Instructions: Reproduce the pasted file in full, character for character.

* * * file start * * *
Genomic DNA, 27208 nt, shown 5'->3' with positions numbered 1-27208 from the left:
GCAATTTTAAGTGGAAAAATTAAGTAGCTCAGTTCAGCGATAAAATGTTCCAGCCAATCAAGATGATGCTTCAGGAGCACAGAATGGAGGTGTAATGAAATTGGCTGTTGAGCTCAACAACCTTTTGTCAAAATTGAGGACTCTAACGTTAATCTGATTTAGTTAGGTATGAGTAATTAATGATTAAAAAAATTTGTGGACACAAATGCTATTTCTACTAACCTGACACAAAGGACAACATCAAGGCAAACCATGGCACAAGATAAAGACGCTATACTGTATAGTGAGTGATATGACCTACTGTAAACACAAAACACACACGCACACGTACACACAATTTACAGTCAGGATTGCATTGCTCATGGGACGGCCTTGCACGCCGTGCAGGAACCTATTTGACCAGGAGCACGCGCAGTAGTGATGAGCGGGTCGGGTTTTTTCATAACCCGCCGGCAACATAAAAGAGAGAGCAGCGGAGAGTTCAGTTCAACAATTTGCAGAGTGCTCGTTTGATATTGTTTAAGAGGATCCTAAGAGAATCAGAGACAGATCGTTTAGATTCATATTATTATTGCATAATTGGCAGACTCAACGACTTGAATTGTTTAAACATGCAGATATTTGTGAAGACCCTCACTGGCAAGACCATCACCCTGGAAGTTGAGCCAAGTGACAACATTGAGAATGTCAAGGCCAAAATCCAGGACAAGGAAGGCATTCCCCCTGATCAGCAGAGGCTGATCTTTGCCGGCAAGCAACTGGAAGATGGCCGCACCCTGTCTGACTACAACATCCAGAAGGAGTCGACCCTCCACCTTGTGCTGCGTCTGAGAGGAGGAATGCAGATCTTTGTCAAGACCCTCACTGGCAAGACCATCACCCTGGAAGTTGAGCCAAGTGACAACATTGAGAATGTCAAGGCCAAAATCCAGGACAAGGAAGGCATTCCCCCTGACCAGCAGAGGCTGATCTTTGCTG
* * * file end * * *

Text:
Genomic DNA, 27208 nt, shown 5'->3' with positions numbered 1-27208 from the left:
GCAATTTTAAGTGGAAAAATTAAGTAGCTCAGTTCAGCGATAAAATGTTCCAGCCAATCAAGATGATGCTTCAGGAGCACAGAATGGAGGTGTAATGAAATTGGCTGTTGAGCTCAACAACCTTTTGTCAAAATTGAGGACTCTAACGTTAATCTGATTTAGTTAGGTATGAGTAATTAATGATTAAAAAAATTTGTGGACACAAATGCTATTTCTACTAACCTGACACAAAGGACAACATCAAGGCAAACCATGGCACAAGATAAAGACGCTATACTGTATAGTGAGTGATATGACCTACTGTAAACACAAAACACACACGCACACGTACACACAATTTACAGTCAGGATTGCATTGCTCATGGGACGGCCTTGCACGCCGTGCAGGAACCTATTTGACCAGGAGCACGCGCAGTAGTGATGAGCGGGTCGGGTTTTTTCATAACCCGCCGGCAACATAAAAGAGAGAGCAGCGGAGAGTTCAGTTCAACAATTTGCAGAGTGCTCGTTTGATATTGTTTAAGAGGATCCTAAGAGAATCAGAGACAGATCGTTTAGATTCATATTATTATTGCATAATTGGCAGACTCAACGACTTGAATTGTTTAAACATGCAGATATTTGTGAAGACCCTCACTGGCAAGACCATCACCCTGGAAGTTGAGCCAAGTGACAACATTGAGAATGTCAAGGCCAAAATCCAGGACAAGGAAGGCATTCCCCCTGATCAGCAGAGGCTGATCTTTGCCGGCAAGCAACTGGAAGATGGCCGCACCCTGTCTGACTACAACATCCAGAAGGAGTCGACCCTCCACCTTGTGCTGCGTCTGAGAGGAGGAATGCAGATCTTTGTCAAGACCCTCACTGGCAAGACCATCACCCTGGAAGTTGAGCCAAGTGACAACATTGAGAATGTCAAGGCCAAAATCCAGGACAAGGAAGGCATTCCCCCTGACCAGCAGAGGCTGATCTTTGCTG